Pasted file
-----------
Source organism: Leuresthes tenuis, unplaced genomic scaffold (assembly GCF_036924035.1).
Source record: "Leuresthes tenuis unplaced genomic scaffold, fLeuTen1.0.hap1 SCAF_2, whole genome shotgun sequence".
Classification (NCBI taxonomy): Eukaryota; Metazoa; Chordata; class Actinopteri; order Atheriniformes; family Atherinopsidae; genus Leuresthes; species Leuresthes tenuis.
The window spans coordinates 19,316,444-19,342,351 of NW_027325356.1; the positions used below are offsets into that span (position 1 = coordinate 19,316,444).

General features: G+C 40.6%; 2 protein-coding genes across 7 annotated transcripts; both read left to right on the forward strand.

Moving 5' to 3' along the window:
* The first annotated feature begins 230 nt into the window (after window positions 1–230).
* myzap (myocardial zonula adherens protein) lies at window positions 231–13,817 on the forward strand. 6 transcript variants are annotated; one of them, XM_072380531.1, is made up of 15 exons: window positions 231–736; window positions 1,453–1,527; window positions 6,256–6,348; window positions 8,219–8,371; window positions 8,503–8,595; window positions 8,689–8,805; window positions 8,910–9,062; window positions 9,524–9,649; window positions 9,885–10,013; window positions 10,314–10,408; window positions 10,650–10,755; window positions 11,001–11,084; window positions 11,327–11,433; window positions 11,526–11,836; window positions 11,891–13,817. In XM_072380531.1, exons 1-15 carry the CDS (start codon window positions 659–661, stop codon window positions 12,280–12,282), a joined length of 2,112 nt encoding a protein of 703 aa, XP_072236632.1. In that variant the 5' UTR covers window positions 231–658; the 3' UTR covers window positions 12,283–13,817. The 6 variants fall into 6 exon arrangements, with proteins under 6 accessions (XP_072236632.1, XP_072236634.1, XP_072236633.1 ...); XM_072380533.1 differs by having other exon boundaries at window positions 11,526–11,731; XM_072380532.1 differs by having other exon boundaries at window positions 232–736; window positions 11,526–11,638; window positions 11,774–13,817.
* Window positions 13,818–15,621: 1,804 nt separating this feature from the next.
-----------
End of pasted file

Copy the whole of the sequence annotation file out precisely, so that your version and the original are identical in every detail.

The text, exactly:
Source organism: Leuresthes tenuis, unplaced genomic scaffold (assembly GCF_036924035.1).
Source record: "Leuresthes tenuis unplaced genomic scaffold, fLeuTen1.0.hap1 SCAF_2, whole genome shotgun sequence".
Classification (NCBI taxonomy): Eukaryota; Metazoa; Chordata; class Actinopteri; order Atheriniformes; family Atherinopsidae; genus Leuresthes; species Leuresthes tenuis.
The window spans coordinates 19,316,444-19,342,351 of NW_027325356.1; the positions used below are offsets into that span (position 1 = coordinate 19,316,444).

General features: G+C 40.6%; 2 protein-coding genes across 7 annotated transcripts; both read left to right on the forward strand.

Moving 5' to 3' along the window:
* The first annotated feature begins 230 nt into the window (after window positions 1–230).
* myzap (myocardial zonula adherens protein) lies at window positions 231–13,817 on the forward strand. 6 transcript variants are annotated; one of them, XM_072380531.1, is made up of 15 exons: window positions 231–736; window positions 1,453–1,527; window positions 6,256–6,348; window positions 8,219–8,371; window positions 8,503–8,595; window positions 8,689–8,805; window positions 8,910–9,062; window positions 9,524–9,649; window positions 9,885–10,013; window positions 10,314–10,408; window positions 10,650–10,755; window positions 11,001–11,084; window positions 11,327–11,433; window positions 11,526–11,836; window positions 11,891–13,817. In XM_072380531.1, exons 1-15 carry the CDS (start codon window positions 659–661, stop codon window positions 12,280–12,282), a joined length of 2,112 nt encoding a protein of 703 aa, XP_072236632.1. In that variant the 5' UTR covers window positions 231–658; the 3' UTR covers window positions 12,283–13,817. The 6 variants fall into 6 exon arrangements, with proteins under 6 accessions (XP_072236632.1, XP_072236634.1, XP_072236633.1 ...); XM_072380533.1 differs by having other exon boundaries at window positions 11,526–11,731; XM_072380532.1 differs by having other exon boundaries at window positions 232–736; window positions 11,526–11,638; window positions 11,774–13,817.
* Window positions 13,818–15,621: 1,804 nt separating this feature from the next.